A PSL (preferred supplier list – also referred to as a preferred supplier agreement or preferred supplied framework) can be beneficial for many businesses . It is viewed as a win/win scenario for both parties for several reasons including

  1. Managing costs
  2. All suppliers are working to the same terms and KPIs
  3. A barrier of entry for other suppliers.
  4. Building mutually beneficial relationships with a business to really understand them.

I’m not the greatest fan of PSL with large corporations if I’m honest – PSL’s have a downside, which is a race to the bottom in terms of price and quality.  To quote John Ruskin “you get what you pay for.  Period.”

I find that what we supply may not fall under the traditional PSL; Our relationships with customers are at the forefront of what we do. The customer is able to purchase certain skillsets directly when the circumstances require a more tailored approach. I think its important to ask the question “is the existing PSL able to support senior/executive level recruitment or niche requirements?”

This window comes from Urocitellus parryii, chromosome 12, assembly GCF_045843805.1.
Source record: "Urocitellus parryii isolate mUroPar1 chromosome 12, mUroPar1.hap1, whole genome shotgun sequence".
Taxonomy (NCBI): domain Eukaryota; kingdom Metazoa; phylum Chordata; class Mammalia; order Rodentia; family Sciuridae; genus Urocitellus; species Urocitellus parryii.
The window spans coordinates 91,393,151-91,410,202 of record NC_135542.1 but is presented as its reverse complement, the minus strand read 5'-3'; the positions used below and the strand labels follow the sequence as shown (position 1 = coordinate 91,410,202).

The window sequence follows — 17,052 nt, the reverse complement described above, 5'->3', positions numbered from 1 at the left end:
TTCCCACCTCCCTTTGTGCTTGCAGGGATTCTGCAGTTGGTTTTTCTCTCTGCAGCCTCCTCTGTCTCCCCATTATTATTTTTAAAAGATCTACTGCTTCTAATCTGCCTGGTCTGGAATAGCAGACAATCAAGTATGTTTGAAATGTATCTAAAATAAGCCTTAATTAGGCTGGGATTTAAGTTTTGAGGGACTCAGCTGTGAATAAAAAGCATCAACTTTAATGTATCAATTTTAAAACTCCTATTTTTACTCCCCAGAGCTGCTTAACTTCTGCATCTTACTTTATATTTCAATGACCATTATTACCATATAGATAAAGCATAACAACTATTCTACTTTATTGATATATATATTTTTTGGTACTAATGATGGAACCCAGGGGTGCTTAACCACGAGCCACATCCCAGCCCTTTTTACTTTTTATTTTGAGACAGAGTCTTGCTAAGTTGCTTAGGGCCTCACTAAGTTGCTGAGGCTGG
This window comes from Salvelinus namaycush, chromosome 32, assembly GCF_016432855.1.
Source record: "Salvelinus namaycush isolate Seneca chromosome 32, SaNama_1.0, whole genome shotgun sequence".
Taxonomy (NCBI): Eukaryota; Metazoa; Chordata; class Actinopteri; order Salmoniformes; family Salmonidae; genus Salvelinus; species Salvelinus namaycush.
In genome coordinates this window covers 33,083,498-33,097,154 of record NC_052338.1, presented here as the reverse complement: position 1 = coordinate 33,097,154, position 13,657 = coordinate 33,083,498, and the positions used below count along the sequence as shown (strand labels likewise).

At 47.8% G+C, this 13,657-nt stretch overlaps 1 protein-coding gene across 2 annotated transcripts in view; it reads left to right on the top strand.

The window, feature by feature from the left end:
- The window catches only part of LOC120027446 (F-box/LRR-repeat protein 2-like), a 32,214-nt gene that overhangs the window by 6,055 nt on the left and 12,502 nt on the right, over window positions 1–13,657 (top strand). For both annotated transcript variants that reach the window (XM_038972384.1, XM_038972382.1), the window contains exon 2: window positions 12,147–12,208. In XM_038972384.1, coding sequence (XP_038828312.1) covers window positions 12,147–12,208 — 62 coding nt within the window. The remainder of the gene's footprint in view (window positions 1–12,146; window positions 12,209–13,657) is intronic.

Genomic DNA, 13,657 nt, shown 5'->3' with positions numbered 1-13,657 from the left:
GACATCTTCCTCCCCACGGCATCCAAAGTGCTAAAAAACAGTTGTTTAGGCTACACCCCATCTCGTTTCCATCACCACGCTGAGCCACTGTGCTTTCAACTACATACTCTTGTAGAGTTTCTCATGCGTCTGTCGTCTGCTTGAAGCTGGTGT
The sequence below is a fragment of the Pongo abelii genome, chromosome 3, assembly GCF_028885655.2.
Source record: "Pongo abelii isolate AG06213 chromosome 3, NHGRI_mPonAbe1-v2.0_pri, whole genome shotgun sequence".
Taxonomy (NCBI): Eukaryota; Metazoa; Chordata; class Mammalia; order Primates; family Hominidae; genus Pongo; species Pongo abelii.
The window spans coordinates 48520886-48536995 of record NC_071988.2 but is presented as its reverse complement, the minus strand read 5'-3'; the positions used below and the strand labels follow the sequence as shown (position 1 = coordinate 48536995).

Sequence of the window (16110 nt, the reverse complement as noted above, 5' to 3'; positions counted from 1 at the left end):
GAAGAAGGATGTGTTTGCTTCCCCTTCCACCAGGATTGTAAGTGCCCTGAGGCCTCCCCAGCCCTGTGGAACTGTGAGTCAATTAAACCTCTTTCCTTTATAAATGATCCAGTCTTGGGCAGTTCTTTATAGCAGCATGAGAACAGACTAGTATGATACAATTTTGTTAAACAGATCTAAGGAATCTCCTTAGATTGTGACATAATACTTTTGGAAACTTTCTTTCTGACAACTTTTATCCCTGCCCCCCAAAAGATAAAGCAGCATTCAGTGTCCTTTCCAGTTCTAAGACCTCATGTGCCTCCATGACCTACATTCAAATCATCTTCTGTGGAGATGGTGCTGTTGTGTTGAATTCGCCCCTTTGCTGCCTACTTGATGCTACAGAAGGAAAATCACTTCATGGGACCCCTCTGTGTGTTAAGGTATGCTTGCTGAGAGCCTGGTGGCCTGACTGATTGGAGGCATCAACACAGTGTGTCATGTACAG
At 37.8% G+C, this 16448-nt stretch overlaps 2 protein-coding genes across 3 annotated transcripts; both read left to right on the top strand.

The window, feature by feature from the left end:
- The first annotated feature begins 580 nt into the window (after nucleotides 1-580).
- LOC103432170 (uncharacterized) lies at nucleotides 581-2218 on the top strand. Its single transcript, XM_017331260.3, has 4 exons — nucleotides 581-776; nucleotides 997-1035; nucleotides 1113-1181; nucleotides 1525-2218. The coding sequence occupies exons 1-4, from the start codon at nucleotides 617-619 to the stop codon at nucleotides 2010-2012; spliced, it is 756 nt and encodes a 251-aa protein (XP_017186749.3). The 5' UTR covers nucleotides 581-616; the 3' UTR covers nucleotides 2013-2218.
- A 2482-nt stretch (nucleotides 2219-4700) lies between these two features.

Where we excel, is the blending of the relationship and a PSL with SME/businesses that are looking to invest in the growth of their business through recruiting and retaining key roles and want a recruitment partner.  This is not an overnight process – the relationship and trust is a key factor. I’m passionate about the businesses I work with because its I’ve made an emotional investment rather than just completing a transaction.

If I’m preparing to apply for a PSL I

  1. Capture as much information about the business as possible to help build a picture of the past, present and future.
  2. Check the evaluation criteria.
  3. Understand what is working or not working. If something is not working, why? And more importantly how we would overcome them.
  4. Provide evidence of our ability to deliver – facts & figures, case studies, examples of similar projects delivered, testimonials, verbal references.

Essentially, applying for a PSL is a long process and not a decision I take lightly; for me it’s asking and understanding what the business wants/needs? knowing what we can and whether we can help and support through a PSL arrangement? do we share the similar values and beliefs?

I recommend potential businesses who are looking to put in place a PSL to consider all of the options and include hiring managers in that process. A PSL works when you put your people at the heart of it.